Somani (2017) mentions the particular case of a woman who, when undergoing a genetic test, found a mutation in the type 1 breast cancer gene (BRCA1), whose function is to be a tumor suppressor, so a mutation affects its correct function and increases the risk of breast cancer by 80 percent. People with this gene are recommended for regular monitoring to detect tumors in their early stages. During this woman’s pregnancy, she noticed a lump near one of her breasts and, although several doctors assured that it was not cancer, as it is common for lumps to appear during pregnancy, because she was known to be a carrier of a mutation in the BRCA1 gene they proceeded to perform an ultrasound and a biopsy that confirmed that she was suffering from the early stages of cancer.

Based on the aforementioned, the benefits of using nutrigenetic tests in health and wellness programs are prevention and risk management, savings in medical expenses by preventing health problems beforehand or detecting them in the early stages, reduction of work absenteeism and improved performance in work activities. In addition, according to the results of a survey mentioned by Fordham (2016), 29 percent of the people surveyed answered that if they were aware that they had an inherited genetic variant related to the development of a disease, they would be willing to make changes in their lifestyle and 28 percent would be more careful with the medical monitoring of their health.

The insurance company Aetna implemented health wellness programs that offered advice, a personalized food plan and a training regimen to help employees lose weight. A total of 445 employees entered the program, which was part of a three-year study in the Journal of Occupational and Environmental Medicine. A year later, only half of the participants remained in the program. In the end, more than three quarters of the remaining participants lost an average of more than 5kg and the most successful participant lost more than 22kd and dropped eight sizes in a period of two and a half years (Greenfield, 2016). The remaining participants noted that there was an awakening in their interest in being proactive and improving their health status.

Aetna carried out another study in which a health wellness program was implemented, this time focused on reducing the risk of suffering from metabolic diseases through a personalized wellness program. More than 1,500 individuals participated, divided into three groups: the first received a nutrigenetic test and was invited to join the wellness program, the second group received their genetic test results, were invited to join the wellness program and were given a 12-month prognosis of their health. Finally, the third group only received their genetic test results without being invited to the wellness program. One year later, at the end of the study, the results revealed an improvement in glucose, cholesterol, triglyceride and blood pressure levels in the three groups, with groups 1 and 2 showing the best results. In addition, the medical expenses of each group were evaluated and, although there was a decrease in the three groups, once again it was groups 1 and 2 in which there was a more noticeable change (Steinberg et al., 2015).

Invitation to Employers and Risk Managers

The use of genetic tests allows us, through a preventive approach to medicine, to reduce suffering from serious illnesses that imply losses for companies due to medical expenses, work absenteeism and rotation of personnel. On the other hand, an investment in nutrigenetic tests and advice that guides workers to get to know their unique necessities and improve their nutrition, sleeping and physical activity habits represents, in comparison, a lower expense and, in addition, offers well-being to the individuals who make up the company. Companies can also generate the awakening of people's interest in the care and monitoring of their health.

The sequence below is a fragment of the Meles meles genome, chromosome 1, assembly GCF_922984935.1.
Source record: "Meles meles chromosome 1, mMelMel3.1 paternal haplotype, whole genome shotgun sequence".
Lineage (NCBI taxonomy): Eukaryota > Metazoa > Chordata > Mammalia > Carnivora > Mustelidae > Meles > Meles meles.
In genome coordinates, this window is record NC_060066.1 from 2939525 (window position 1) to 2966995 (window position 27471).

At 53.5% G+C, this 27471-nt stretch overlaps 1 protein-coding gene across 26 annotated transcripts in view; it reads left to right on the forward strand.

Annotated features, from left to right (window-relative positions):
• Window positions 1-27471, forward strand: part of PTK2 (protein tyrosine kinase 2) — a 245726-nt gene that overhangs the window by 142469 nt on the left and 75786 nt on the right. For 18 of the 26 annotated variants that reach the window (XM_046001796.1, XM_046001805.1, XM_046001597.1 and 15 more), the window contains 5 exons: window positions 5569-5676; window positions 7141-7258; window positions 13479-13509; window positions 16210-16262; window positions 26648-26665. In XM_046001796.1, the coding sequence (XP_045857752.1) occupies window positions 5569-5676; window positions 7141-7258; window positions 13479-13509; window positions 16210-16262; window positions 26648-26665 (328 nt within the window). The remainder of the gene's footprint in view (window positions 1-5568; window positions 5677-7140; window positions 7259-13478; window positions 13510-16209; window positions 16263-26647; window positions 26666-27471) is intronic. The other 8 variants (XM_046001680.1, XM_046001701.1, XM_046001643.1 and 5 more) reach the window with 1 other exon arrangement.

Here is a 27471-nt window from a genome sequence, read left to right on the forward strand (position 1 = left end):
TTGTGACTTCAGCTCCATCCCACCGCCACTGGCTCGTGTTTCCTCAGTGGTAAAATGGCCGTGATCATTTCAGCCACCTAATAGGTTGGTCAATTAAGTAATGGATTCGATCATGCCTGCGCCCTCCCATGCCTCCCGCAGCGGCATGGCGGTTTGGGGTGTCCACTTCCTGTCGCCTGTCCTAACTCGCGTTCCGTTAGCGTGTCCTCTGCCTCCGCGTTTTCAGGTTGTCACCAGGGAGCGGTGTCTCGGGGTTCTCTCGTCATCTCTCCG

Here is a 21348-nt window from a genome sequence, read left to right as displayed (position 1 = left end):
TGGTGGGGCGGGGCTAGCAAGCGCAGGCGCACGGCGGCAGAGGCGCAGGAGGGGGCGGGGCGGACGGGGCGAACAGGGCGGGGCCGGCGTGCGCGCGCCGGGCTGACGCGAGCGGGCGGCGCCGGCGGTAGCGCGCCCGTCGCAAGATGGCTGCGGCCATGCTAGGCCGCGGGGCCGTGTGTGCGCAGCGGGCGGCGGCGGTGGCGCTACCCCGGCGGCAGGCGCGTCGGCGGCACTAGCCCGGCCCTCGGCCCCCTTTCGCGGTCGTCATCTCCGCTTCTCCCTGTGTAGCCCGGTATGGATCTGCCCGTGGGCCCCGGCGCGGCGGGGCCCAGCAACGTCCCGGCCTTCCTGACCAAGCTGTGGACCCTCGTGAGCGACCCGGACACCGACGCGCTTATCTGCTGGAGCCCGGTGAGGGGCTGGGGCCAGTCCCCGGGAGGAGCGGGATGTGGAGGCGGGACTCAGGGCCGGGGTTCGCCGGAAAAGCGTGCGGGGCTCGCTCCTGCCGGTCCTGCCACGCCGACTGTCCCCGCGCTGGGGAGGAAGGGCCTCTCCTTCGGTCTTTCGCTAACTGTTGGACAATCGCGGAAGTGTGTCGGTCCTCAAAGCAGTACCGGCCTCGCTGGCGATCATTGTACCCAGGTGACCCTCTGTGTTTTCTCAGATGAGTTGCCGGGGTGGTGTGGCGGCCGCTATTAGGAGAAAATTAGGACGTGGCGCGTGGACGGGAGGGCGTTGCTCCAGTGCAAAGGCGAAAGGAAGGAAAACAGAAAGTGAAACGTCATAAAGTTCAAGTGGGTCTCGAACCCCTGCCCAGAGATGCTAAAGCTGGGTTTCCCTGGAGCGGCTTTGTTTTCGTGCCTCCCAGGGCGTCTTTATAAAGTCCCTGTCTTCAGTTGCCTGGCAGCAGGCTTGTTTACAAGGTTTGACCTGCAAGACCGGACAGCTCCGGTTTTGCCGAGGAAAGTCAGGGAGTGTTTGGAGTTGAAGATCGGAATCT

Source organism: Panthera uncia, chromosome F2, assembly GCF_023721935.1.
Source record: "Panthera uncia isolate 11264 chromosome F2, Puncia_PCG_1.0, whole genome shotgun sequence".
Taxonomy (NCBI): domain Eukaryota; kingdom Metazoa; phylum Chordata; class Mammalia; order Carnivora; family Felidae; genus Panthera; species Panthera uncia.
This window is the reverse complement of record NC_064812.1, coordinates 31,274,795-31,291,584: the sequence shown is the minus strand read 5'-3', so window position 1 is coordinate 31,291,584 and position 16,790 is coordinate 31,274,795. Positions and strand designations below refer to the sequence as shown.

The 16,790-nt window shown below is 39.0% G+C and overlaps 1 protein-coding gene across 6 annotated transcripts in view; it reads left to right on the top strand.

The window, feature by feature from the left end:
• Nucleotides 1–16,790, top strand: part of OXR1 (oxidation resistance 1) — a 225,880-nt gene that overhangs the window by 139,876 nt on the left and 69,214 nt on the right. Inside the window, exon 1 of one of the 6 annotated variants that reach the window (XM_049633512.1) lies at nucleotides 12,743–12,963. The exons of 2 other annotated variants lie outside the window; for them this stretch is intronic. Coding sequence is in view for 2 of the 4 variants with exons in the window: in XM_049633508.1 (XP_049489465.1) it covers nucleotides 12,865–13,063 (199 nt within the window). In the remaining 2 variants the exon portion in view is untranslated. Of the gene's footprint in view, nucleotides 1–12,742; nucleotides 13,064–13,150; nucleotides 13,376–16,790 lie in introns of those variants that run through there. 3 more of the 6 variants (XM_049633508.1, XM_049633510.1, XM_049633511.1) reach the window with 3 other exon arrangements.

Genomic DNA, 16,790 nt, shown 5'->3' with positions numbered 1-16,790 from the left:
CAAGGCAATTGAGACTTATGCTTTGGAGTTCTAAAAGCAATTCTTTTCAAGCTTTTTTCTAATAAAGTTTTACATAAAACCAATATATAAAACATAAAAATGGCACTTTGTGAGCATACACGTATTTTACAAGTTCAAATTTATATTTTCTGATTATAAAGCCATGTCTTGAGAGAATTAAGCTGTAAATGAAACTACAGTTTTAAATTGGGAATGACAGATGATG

Healthcare company nutriADN, based in Mexico, has developed a nutrigenetic test and wellness program for companies. Called Corporate Wellness Program, it encompasses a complete vision of preventive healthcare in the workplace. It considers a platform that includes the individual nutrigenetic profile, nutrition and exercise recommendations based on results, blood tests, follow-up consultations with health professionals and a monthly analysis of improvements in activity, engagement, health and other factors that help create a corporate wellness culture.




Bah, M. C., & Meade Huerta, P. (2014). Genetic Bases of Obesity: Nutrigenetics, Epigenetics, Metagenome and Obesity. Zaragoza's University.

Cano Jiménez, B., Corbalán Elías, M. B., & Muñoz Sánchez, R. (2018). Nutrigenetics and Nutrigenomics. Integrated Vocational Training Center of Lorca.

Fordham, L. (2016). Does genetic testing have a place in a healthcare and wellbeing strategy? Retrieved from: https://employeebenefits.co.uk/issues/february-2016/does-genetic-testing-have-a-place-in-a-healthcare-and-wellbeing-strategy/

Greenfield, R. (2016). How testing workers' genes could make office wellness programs work. Retrieved from: https://www.benefitspro.com/2016/02/09/how-testing-workers-genes-could-make-wellness-plan/?slreturn=20220018154541

Hernández-Martínez, J. C., Varona-Uribe, M., & Hernández, G. (2020). Prevalence of factors associated with cardiovascular disease and its relationship with absenteeism in workers of an official entity. Colombian Journal of Cardiology, 27(2), 109-116.

Penedo, P. (2020). Genetics, a cardiovascular risk factor. Retrieved from: https://www.veritasint.com/blog/es/la-genetica-un-factor-de-risk-cardiovascular/

Somani, P. (2017). Top 3 Reasons Employers are Offering Genetic Testing as an Employee Health Benefit. Retrieved from: https://www.corporatewellnessmagazine.com/article/top-3-reasons-employers-offering-genetic-testing-employee-health-benefit#:~:text=Offering%20employees%20confidential%20access%20to, the%20future%20of%20their%20business.

Steinberg, G., Scott, A., Honcz, J., Spettell, C., & Pradham, S. (2015). Metabolic Syndrome Risk Using a Personalized Wellness Program. JOEM, 57(12).

Photo by:   Gustavo Rodriguez